Arterial Blood Pressure at Liver Transplant Evaluation Predicts Renal Histology in Candidates With Renal Dysfunction

Hani M. Wadei, Peter Abader, Ali A. Alsaad, Kristopher Croome, Cherise Cortese, Xochiquetzal J. Geiger, Samir Khouzam, Martin L. Mai, C. Burcin Taner, Andrew P. Keaveny

Research output: Contribution to journalArticlepeer-review

1 Scopus citations


Renal dysfunction is common in liver transplantation (LT) candidates, but differentiating between reversible and irreversible renal injury can be difficult. Kidney biopsy might be helpful in differentiating reversible from irreversible renal injury, but it is associated with significant complications. We aimed to identify pre-LT predictors of potentially reversible renal injury using histological information obtained on pre-LT renal biopsy. Data on 128 LT candidates who underwent pre-LT kidney biopsy were retrospectively collected and correlated with renal histological findings. Indications for kidney biopsy were iothalamate glomerular filtration rate (iGFR) ≤40 mL/minute, proteinuria >500 mg/day, and/or hematuria. According to the biopsy diagnosis, patients were grouped into the following categories: normal (n = 13); acute tubular necrosis (ATN; n = 25); membranoproliferative glomerulonephritis (n = 19); minimal histological changes (n = 24); and advanced interstitial fibrosis (IF) and glomerulosclerosis (GS) (n = 47). Compared with patients having advanced IF/GS, patients with normal biopsies and those with ATN had lower systolic blood pressure (SBP) and diastolic blood pressure (DBP) and higher international normalized ratio and total bilirubin levels (<0.05 for all). Both SBP and DBP directly correlated with the degree of IF and GS (R = 0.3, P ≤ 0.02 for all 'P < 0.02 for all' because Fig. 2D appears to give P = 0.021.' SBP ≤90 mm Hg was 100% sensitive and 98% specific in correlating with normal biopsies or ATN, whereas SBP ≥140 mm Hg was 22% sensitive and 90% specific in correlating with advanced IF/GS. Model for End-Stage Liver Disease score, serum creatinine, iGFR, urinary sodium excretion, and renal size did not correlate with biopsy diagnosis or degree of IF or GS. In conclusion, SBP at the time of LT evaluation correlates with renal histology, and it should be included along with other clinical and laboratory markers in the decision-making process to list patients with renal dysfunction for LT alone versus simultaneous liver-kidney transplantation.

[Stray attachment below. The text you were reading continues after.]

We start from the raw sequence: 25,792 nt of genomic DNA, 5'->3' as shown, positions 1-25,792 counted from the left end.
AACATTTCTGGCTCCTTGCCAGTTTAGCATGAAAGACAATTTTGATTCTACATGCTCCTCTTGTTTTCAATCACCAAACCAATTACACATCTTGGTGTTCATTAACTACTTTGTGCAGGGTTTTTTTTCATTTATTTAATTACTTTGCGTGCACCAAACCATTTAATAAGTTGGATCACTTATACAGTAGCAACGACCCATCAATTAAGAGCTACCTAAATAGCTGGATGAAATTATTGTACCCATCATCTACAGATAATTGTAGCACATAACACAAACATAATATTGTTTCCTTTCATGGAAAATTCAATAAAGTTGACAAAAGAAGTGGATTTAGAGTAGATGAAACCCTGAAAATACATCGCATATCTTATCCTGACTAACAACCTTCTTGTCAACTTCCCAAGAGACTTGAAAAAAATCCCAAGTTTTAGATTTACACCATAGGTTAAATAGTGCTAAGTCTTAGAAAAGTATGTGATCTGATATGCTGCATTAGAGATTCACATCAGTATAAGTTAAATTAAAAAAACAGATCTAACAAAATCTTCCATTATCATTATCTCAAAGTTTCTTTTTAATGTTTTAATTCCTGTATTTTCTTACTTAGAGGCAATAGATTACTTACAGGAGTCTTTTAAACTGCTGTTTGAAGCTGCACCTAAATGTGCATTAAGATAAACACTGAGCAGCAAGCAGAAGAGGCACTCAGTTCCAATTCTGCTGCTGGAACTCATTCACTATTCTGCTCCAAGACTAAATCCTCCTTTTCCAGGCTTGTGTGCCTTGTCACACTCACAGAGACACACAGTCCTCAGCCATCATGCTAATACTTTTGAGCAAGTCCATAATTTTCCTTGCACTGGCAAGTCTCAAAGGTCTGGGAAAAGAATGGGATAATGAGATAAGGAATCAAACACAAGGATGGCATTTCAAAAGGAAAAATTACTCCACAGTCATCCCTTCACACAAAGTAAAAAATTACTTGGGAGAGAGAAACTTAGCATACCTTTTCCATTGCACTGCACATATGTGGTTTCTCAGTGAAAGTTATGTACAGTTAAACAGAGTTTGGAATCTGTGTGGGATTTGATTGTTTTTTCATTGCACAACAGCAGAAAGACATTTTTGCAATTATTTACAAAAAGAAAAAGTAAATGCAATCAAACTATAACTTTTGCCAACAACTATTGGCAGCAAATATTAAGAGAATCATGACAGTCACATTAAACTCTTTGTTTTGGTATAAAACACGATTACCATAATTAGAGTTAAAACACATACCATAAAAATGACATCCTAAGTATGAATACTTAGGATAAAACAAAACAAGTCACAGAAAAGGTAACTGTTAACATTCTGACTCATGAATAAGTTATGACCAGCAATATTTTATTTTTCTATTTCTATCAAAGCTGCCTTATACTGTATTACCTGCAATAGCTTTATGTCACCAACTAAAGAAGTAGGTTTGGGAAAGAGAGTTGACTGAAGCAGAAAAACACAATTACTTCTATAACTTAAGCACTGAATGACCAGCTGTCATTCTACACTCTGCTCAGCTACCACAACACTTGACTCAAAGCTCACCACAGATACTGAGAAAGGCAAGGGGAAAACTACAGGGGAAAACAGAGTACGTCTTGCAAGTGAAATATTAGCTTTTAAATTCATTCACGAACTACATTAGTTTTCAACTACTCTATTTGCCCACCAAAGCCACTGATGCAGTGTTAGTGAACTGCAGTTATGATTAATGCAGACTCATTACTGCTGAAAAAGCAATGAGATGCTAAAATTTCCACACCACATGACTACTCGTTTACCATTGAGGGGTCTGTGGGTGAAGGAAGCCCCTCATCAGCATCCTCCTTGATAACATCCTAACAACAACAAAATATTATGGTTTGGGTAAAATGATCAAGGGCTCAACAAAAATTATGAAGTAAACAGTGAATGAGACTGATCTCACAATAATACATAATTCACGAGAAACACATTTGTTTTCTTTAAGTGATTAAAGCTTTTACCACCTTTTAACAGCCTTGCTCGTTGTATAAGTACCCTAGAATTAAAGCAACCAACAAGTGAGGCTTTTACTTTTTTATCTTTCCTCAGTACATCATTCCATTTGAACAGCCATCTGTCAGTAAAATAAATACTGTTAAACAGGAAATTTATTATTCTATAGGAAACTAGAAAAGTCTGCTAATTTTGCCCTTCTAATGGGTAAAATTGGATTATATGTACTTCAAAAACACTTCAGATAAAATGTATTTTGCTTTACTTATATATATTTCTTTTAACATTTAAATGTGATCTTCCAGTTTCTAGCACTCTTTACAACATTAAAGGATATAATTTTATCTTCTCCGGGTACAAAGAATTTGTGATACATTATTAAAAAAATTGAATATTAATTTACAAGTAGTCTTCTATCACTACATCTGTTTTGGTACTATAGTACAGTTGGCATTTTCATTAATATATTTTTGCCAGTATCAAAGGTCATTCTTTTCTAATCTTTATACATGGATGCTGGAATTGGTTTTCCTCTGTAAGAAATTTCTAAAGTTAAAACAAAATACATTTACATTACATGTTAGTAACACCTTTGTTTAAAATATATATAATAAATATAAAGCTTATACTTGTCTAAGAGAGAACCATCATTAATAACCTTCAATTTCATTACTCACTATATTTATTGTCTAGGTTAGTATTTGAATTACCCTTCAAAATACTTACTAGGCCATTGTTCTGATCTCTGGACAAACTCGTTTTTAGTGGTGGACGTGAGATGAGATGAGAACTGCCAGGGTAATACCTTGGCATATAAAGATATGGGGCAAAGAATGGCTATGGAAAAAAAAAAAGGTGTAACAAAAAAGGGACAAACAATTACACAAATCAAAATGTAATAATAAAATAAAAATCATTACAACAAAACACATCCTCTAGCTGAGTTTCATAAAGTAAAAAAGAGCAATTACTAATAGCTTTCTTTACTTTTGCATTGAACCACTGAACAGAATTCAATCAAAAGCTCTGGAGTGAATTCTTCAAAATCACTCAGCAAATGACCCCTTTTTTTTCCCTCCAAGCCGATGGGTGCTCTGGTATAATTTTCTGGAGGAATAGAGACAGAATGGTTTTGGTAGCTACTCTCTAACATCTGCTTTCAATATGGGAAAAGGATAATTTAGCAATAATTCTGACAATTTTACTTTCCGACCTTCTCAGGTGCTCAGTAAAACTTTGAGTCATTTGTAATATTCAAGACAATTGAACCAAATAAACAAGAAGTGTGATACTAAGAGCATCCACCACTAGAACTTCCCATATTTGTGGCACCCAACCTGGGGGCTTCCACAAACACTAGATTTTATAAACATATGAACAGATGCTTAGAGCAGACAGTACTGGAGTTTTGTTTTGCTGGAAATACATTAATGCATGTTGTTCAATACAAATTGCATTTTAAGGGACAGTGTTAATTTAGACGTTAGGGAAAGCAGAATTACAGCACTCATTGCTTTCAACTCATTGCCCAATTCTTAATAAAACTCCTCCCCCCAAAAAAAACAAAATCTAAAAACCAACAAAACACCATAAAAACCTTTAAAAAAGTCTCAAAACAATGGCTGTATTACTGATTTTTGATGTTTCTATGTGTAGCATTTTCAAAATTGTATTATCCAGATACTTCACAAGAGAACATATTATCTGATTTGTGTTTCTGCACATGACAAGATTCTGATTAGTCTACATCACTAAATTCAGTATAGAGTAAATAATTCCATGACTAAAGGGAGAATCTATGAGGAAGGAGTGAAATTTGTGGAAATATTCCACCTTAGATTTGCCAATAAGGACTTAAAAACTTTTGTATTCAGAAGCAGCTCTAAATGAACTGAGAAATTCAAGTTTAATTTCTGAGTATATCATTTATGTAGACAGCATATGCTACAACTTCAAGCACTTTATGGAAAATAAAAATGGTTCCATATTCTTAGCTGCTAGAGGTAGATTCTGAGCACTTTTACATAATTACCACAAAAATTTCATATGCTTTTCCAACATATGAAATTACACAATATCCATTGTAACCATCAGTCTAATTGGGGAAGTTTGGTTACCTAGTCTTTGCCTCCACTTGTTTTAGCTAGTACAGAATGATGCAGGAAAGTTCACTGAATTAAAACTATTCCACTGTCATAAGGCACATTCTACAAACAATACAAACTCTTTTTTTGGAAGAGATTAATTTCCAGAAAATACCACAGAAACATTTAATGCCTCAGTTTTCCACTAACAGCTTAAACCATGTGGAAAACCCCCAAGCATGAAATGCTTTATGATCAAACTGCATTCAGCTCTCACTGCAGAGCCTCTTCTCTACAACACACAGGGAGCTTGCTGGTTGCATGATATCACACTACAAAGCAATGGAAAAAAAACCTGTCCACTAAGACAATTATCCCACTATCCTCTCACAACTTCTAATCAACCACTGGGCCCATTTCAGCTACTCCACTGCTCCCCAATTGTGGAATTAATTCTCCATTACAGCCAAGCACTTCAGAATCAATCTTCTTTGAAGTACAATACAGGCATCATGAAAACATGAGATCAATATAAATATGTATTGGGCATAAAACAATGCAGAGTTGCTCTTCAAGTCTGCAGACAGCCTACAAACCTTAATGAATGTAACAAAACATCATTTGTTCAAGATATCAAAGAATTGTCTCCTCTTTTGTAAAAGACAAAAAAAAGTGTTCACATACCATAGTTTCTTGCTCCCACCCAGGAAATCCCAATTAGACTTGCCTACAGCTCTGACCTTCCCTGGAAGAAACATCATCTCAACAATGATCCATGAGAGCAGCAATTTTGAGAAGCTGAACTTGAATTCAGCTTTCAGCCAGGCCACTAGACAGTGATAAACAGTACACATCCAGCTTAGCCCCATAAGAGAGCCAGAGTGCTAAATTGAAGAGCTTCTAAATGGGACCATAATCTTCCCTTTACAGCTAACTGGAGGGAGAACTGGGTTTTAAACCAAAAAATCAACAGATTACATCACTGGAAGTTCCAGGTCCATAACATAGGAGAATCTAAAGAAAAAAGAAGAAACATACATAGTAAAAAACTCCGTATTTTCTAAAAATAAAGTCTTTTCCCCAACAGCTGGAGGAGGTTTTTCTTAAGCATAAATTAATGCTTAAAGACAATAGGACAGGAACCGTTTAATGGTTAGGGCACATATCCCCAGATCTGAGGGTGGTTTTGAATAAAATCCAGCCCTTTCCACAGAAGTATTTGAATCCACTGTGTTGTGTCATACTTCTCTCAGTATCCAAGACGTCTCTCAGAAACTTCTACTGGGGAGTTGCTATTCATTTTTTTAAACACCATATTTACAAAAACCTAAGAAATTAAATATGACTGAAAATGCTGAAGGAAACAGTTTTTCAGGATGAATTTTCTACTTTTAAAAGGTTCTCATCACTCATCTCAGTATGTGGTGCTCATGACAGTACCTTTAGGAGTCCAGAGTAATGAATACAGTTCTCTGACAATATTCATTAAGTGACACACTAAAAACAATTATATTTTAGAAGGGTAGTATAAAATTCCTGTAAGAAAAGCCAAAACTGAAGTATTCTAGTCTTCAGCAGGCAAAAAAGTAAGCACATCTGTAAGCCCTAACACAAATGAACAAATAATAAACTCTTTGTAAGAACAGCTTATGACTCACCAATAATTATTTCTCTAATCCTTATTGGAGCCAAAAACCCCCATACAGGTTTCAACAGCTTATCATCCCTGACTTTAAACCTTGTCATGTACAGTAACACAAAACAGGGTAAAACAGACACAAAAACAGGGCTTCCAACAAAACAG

Original languageEnglish (US)
Pages (from-to)1756-1767
Number of pages12
JournalLiver Transplantation
Issue number12
StatePublished - Dec 1 2019

ASJC Scopus subject areas

  • Surgery
  • Hepatology
  • Transplantation


Dive into the research topics of 'Arterial Blood Pressure at Liver Transplant Evaluation Predicts Renal Histology in Candidates With Renal Dysfunction'. Together they form a unique fingerprint.

Cite this